How the Paycheck Fairness Act is bad legislation

by Michael Haberman on April 14, 2014 · 0 comments


The Paycheck Fairness Act would be bad legislation

The Paycheck Fairness Act would be bad legislation

For a number of years the Obama administration has been trying to get the Paycheck Fairness Act passed. I first wrote about this in 2008 and several times since then. The Paycheck Fairness Act is a supposed amendment to the Equal Pay Act of 1963. The EPA has provided protection to women in pay situations where women perform the same work that men perform. On April 9, 2014 the Senate once again turned down this legislation. It was bad legislation in 2008 and it has not improved since. There are three components that make this bad legislation, let me explain.

Reason 1- No differentiation

According to an analysis of the PFA by attorneys Kehoe and Lorber of Seyfarth Shaw, the legislation alters the “factor other than sex” defense of pay decisions that companies make. The EPA says that compensation decisions have to be based on business decisions that are not gender based. That means a company cannot pay a woman less than a man if all other factors such as years of experience, education and performance are equal. This factor allows companies to make a distinction between workers in the amount of money paid for differences in performance, degree, etc. Under the PFA that distinction would be removed. In essence any employee in a job would have to be paid exactly the same thing as any other employee in the same job with no allowance for performance. This would result in a system of people working down to the lowest common denominator since there is no reward possibility for working hard. This is much the way union pay grades work as well.  You can read Kehoe and Lorber’s analysis here.

Reason 2- Increased and unlimited penalties

Currently under the Equal Pay Act employers are liable for back pay, front pay, liquidated damages, interest and attorneys’ fees. Under the Paycheck Fairness Act those penalties will continue but unlimited compensatory and unlimited penalties will be allowed. Additionally, unlike the Civil Rights Act of 1991 that limits damages based on company size, there would be no restriction on company size. Conceivably a company with $1 million in revenue could be fined as much as a company with $1 billion in revenue.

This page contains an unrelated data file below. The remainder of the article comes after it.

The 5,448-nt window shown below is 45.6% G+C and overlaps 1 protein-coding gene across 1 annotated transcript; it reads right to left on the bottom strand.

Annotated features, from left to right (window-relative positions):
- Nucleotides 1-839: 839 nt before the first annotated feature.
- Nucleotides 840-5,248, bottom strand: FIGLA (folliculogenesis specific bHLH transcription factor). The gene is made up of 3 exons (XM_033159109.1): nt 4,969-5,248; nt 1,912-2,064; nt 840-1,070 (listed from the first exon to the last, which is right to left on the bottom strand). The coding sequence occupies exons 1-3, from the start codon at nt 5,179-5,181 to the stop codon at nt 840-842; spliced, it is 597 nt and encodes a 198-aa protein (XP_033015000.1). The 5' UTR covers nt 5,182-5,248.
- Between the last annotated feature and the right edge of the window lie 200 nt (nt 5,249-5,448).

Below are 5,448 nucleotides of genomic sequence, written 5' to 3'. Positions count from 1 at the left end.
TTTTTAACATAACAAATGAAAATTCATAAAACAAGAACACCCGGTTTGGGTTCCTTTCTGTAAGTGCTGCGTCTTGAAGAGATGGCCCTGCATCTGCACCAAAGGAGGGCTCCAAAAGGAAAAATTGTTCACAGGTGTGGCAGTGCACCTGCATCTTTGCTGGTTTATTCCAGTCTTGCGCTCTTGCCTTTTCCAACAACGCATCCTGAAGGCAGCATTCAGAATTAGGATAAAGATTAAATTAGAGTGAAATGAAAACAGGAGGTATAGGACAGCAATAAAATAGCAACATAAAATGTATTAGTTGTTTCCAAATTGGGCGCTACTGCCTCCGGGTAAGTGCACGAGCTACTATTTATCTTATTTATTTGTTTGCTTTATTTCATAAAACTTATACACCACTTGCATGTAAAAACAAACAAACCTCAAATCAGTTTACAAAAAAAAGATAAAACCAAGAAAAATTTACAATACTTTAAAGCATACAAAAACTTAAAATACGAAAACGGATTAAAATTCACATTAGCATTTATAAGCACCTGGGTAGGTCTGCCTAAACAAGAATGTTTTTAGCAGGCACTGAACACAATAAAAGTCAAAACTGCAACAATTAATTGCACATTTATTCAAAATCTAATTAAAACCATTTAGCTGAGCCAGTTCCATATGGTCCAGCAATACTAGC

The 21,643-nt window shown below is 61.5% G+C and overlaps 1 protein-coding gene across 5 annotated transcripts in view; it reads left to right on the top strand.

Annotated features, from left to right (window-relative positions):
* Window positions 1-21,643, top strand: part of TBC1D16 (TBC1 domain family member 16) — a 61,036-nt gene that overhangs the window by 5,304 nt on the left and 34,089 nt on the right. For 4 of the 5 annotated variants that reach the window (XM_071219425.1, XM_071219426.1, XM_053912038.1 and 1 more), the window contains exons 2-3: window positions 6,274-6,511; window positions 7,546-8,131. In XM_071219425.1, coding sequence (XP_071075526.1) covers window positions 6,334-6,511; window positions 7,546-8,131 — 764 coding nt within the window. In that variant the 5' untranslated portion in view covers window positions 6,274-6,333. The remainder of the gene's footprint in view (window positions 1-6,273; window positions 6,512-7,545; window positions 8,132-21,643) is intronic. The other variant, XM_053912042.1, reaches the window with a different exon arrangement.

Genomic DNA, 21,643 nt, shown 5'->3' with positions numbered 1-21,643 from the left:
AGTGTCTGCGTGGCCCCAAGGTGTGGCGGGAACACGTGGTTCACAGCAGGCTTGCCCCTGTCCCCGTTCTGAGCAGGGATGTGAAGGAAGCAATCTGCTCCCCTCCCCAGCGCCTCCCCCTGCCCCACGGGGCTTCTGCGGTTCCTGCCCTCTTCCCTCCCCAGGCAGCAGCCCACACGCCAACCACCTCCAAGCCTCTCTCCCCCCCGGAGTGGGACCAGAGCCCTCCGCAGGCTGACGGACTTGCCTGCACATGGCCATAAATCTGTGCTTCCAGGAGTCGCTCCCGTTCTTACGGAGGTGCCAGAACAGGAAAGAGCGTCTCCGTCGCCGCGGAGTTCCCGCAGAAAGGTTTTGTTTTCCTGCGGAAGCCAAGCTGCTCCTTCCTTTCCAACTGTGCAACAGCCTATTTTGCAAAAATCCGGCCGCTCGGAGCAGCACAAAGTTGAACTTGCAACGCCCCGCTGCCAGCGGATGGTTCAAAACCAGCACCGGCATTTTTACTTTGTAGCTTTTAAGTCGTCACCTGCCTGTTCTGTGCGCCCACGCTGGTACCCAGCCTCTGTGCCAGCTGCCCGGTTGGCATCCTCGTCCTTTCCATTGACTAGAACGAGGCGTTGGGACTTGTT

Reason 3- Class action suits

Under the PFA the hurdle for class actions suits gets altered from what is allowed under the EPA. The EPA says that for someone to be included in a class action suit they must “opt-in” to be included. Under the PFA every possible employee is included and if they do not wish to be included they must “opt-out.” This significantly increases the potential harm that can be done to an employer, even to the point of putting them out of business if they are a small company that is hit with unlimited damages.

Why this legislation?

The current attempt to get this legislation is based on the myth of pay inequality. Yes, I said pay inequality. The current administration wants to get rid of an inequality in pay that is based on bad facts by passing legislation that makes everyone’s pay the same. Stay tuned for tomorrow’s post and I will address the myth of gender pay inequality.


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